• Data fragmentation: This happens when a file or block of data is divided into several parts and stored in different locations on the storage device. For example, if a file system writes a large file that does not fit in contiguous space, it will divide it into smaller parts and store them where space is available, creating data fragmentation.

Problems and inconveniences

Fragmentation can cause several problems for a storage device, such as:

  • Storage failure: Fragmentation can increase the risk of data loss or corruption, as the storage device has to work harder to access the fragmented data. If there is a power outage or hardware failure, some of the pieces of data may be lost or damaged.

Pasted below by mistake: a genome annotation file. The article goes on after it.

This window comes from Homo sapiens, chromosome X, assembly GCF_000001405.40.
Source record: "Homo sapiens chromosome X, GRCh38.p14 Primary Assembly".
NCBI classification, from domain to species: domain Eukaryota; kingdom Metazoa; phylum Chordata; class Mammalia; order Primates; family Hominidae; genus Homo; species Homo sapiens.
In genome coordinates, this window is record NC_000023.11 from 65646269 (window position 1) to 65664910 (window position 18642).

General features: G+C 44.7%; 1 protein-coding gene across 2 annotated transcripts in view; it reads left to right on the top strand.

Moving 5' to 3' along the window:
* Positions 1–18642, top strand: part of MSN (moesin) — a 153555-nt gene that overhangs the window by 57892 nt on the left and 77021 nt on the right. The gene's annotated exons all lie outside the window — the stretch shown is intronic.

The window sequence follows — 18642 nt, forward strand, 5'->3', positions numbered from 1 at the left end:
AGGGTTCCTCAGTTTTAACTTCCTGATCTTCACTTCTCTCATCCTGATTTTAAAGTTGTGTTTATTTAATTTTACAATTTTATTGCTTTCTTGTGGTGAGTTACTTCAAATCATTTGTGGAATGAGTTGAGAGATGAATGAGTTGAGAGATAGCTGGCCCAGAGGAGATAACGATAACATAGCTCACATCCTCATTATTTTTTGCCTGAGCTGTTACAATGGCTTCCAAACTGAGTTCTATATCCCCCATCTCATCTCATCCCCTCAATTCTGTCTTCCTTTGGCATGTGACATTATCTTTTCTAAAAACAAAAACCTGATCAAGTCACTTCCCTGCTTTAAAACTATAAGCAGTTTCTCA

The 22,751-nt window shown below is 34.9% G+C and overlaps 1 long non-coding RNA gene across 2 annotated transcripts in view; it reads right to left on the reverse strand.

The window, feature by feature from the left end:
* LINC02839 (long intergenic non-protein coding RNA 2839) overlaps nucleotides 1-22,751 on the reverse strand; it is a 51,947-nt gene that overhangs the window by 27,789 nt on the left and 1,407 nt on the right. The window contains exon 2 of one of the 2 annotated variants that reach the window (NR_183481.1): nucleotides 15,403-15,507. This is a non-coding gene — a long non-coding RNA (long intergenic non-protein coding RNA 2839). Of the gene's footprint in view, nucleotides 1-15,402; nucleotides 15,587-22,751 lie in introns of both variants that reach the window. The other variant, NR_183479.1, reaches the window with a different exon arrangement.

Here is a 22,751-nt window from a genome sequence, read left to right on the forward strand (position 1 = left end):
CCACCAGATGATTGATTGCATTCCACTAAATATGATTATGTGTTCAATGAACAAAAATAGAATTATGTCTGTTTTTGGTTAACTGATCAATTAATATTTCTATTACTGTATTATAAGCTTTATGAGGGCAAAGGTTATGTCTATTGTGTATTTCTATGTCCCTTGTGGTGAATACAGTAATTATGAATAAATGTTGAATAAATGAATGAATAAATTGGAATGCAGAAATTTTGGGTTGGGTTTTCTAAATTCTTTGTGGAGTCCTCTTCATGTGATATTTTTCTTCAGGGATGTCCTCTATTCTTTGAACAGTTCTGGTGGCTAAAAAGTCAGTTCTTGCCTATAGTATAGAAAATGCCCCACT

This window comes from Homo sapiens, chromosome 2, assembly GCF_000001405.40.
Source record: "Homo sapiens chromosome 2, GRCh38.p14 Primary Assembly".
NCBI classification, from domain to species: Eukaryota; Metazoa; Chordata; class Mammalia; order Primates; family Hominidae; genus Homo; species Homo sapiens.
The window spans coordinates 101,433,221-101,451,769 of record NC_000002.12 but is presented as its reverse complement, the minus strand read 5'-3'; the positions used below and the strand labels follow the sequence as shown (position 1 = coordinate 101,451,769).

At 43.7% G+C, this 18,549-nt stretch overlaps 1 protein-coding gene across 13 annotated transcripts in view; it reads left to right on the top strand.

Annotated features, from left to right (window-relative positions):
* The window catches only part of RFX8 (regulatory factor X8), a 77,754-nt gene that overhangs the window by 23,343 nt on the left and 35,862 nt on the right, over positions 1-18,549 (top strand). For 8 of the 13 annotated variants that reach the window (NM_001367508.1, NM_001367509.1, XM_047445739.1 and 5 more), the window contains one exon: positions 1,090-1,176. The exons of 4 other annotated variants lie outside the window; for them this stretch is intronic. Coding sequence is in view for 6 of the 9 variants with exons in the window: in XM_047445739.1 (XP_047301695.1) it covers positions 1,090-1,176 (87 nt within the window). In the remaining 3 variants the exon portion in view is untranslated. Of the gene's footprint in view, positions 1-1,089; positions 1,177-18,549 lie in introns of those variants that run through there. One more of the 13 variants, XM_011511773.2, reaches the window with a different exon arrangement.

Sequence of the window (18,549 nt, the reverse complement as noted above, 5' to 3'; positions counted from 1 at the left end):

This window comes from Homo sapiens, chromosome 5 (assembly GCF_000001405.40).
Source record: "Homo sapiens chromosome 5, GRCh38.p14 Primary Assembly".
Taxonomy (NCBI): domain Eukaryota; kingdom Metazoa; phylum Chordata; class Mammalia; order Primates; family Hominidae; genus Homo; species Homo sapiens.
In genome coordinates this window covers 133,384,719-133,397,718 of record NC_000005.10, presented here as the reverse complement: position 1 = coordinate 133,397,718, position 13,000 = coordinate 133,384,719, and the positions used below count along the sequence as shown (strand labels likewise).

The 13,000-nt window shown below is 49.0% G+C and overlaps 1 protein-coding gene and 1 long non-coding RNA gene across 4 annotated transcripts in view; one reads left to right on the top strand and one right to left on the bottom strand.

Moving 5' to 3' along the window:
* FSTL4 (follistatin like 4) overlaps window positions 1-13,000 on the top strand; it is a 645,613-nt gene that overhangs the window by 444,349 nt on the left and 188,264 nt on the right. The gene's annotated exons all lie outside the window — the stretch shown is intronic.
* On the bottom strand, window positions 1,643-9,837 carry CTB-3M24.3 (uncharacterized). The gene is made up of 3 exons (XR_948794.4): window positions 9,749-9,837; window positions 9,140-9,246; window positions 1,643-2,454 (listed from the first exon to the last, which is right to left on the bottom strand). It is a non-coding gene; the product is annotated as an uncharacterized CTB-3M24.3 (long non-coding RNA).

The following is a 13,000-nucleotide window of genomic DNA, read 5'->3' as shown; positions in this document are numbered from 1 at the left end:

• Performance degradation: Fragmentation can reduce the speed and efficiency of the storage device because you have to spend more time and resources locating and accessing fragmented data. This can affect the overall performance of the system that uses the storage device.
  • Reduced capacity: Fragmentation can waste valuable storage space by leaving unused space within or between data blocks. This can reduce the space available for new files or blocks of data.


To overcome these issues, there are several workarounds that can help reduce or prevent fragmentation on a storage device. Some of the common solutions are:

  • Defragmentation: This is a process that rearranges data on the storage device to eliminate or minimize gaps and gaps between data blocks. Defragmentation can improve the performance and capacity of the storage device by making it easier to access and store data. Defragmentation can be done manually or automatically using specialized software tools.